FrankCalabrese

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KcprAudio1971

harold

Over the next several years, I ended up doing various engineering jobs for most of the stations in the county. In 1974, Frank Calabrese, Eric Dausman, Len Filomeo, Gerry Franke, Rick Smith, and I started Hallikainen And Friends. We started as a station technical services company. Every Friday night, we had a crew that went north, covering the SLO through Paso Robles stations, and another crew that went south covering Arroyo Grande, Santa Maria, and Lompoc. After a few years of this, we started to design and manufacture equipment for radio and TV stations. Our best selling product (the TVA series of audio mixers for TV stations) was designed by Eric Dausman and Gerry Franke. One year, at the NAB convention, Len Filomeo dragged a guy into our booth and forced him to look at the TVA. He turned out to be from the Navy Broadcast Service. The US Navy went on to buy tons of those mixers to put in pre-fab TV stations that were put on ships. I designed various other products for H&F. Finally, by 1995, everyone who had founded H&F but me had gone on to "real jobs." We sold the assets of H&F to Dove Systems. I designed most of the products Dove now sells.

Frank, the Sarkes Tarzian and the TVA|Frank, the Sarkes Tarzian and the TVA

Since we all worked together at Hallikainen and Friends, it's not surprising that the story about the Navy Broadcast Service and the TVA Audio Mixers at the NAB Convention has a connection to Frank. I think it was the 1978 NAB convention in Las Vegas.

The TVA exhibit in our convention booth consisted of the control panel from a Sarkes Tarzian video switcher controlling the TVA Audio Mixer. The exhibit was mounted in the top of our booth's front counter where people could see it as they walked by. The Sarkes Tarzian control panel was something of Frank's I had come across years earlier when we started H&F. I borrowed it to use on my senior project, a vertical interval video switcher. Later we adopted the Sarkes control panel to control the TVA for the NAB exhibit. The control panel was connected to the TVA with a 25-pair cable which I wired myself: Blue, orange, green, brown, slate!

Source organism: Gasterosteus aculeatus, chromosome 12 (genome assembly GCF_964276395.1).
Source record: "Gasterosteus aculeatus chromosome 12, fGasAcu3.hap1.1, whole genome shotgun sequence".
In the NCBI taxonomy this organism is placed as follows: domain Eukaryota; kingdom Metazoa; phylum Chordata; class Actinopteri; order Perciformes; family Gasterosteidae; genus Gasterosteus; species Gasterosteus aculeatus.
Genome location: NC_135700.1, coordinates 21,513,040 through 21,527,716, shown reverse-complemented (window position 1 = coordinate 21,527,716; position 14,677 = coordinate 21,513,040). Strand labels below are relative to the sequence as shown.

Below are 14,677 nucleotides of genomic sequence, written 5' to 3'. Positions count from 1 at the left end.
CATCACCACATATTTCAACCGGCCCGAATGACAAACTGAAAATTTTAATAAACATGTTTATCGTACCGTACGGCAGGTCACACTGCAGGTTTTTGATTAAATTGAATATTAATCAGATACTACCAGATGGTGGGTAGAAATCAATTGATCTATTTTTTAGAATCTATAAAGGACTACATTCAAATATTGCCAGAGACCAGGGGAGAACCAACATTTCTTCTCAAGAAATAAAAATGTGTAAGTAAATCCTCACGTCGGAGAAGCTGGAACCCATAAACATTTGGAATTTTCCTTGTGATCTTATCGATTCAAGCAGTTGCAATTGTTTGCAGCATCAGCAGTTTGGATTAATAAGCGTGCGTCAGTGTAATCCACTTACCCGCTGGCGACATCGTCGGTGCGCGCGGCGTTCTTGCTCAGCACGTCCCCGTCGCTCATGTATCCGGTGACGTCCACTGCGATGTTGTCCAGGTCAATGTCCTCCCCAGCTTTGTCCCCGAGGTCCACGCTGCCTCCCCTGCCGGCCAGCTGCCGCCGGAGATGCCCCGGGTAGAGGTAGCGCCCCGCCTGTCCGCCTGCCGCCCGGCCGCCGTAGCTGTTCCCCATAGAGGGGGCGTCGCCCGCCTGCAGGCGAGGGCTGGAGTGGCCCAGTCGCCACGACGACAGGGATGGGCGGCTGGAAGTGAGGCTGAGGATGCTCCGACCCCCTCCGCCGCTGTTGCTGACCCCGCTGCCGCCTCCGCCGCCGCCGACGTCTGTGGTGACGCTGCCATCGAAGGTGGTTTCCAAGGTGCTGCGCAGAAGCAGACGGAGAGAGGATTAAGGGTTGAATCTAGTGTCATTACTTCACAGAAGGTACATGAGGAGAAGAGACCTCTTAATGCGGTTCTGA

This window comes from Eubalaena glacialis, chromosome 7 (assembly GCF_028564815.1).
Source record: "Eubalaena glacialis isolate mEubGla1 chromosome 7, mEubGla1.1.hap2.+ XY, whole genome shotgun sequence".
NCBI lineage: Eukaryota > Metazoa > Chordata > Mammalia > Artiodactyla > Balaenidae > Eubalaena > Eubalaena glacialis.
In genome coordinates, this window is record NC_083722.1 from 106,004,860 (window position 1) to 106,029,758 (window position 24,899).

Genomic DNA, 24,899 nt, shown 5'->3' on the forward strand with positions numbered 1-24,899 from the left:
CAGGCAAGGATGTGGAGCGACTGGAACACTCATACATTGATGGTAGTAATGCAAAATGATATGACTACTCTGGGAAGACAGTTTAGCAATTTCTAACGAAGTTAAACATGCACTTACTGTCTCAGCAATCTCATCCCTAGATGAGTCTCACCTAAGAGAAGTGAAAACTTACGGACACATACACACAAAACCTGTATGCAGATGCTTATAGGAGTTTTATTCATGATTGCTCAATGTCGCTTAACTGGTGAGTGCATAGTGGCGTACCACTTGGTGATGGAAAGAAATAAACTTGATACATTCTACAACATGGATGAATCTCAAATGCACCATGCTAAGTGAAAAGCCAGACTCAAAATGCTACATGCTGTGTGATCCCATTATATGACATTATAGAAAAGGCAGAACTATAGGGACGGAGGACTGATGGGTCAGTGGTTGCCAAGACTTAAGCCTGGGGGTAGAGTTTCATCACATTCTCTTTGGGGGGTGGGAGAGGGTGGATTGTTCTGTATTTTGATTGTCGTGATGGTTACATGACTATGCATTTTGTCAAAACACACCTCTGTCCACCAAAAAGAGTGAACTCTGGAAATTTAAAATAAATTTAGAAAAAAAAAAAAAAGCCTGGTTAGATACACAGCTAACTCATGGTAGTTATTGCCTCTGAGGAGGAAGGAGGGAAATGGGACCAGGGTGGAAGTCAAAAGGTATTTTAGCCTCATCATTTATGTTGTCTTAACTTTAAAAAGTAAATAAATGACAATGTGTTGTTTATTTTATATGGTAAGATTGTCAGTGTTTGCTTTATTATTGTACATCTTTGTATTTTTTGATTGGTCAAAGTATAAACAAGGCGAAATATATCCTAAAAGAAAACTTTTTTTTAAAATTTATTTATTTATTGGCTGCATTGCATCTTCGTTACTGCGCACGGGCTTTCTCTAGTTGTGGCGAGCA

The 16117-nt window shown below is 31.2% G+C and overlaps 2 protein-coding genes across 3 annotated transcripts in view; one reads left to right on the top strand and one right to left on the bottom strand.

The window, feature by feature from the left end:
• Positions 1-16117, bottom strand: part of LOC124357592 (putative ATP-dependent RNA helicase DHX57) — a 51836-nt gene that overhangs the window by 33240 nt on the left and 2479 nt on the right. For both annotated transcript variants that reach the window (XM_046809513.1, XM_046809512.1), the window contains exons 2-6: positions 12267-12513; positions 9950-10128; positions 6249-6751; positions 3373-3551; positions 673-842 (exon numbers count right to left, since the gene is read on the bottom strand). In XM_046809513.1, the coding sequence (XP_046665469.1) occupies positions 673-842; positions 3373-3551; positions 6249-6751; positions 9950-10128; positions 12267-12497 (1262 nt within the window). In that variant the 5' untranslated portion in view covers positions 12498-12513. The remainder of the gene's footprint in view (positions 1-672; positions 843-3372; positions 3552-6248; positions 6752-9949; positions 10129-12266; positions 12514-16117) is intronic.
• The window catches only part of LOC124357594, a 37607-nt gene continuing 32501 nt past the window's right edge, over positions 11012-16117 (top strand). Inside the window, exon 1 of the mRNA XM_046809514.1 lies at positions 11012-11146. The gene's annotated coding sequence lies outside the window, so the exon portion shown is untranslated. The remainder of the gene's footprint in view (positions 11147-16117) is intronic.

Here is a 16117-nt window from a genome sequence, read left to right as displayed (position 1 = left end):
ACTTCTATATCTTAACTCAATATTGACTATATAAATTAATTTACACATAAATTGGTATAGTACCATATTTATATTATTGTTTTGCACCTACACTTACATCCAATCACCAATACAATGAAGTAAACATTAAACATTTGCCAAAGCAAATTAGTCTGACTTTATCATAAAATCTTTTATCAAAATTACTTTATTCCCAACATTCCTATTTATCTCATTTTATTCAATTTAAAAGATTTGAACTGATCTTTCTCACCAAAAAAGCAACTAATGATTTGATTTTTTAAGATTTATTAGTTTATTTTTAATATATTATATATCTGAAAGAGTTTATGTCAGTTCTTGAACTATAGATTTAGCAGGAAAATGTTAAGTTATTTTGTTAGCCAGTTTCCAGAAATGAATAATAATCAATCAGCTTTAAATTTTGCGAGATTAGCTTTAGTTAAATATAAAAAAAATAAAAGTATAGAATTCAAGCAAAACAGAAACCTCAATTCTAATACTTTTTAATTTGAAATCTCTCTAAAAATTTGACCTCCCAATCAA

During the convention, Paul Sautter from the Navy Broadcasting Service (NBS) came by the booth and the old Sarkes control panel attracted his interest. So I insisted on showing him how the Sarkes was able to control the TVA. Eric and Gerry's concept for the TVA had been simple, an audio mixer for a TV station should behave more like a video switcher. When you took a source on a video switcher the audio should follow the video. And it should be modular and rack mountable so it can be scaled up to meet individual stations needs. It turned out that this was just what the Navy Broadcasting Service needed for its Shipboard Instruction, Training and Entertainment (SITE) systems. The NBS used them on small ships and large, scaling the size of the TVA mixers to meet the different needs of their ships, but most of TVAs went into the SITE systems intended for aircraft carriers which had their own TV studio and control room to do live productions.

You have to think that if it wasn't for Frank and his vintage control panel, the NBS may have never taken a second look at us that day at the NAB. It's a genuine Frank Capra story as well as a Frank Calabrese story. (from Len Filomeo)

KcprHistory1968-69

  • Frank Calabrese told me early-on that the first words spoken over KCPR were, "Christ! Are we on the air?" This was before the license had even arrived, bootlegging using the stolen KCSB Phasitron transmitter. (from Jan A. Tarsala, KCPR engineer 1975-77)

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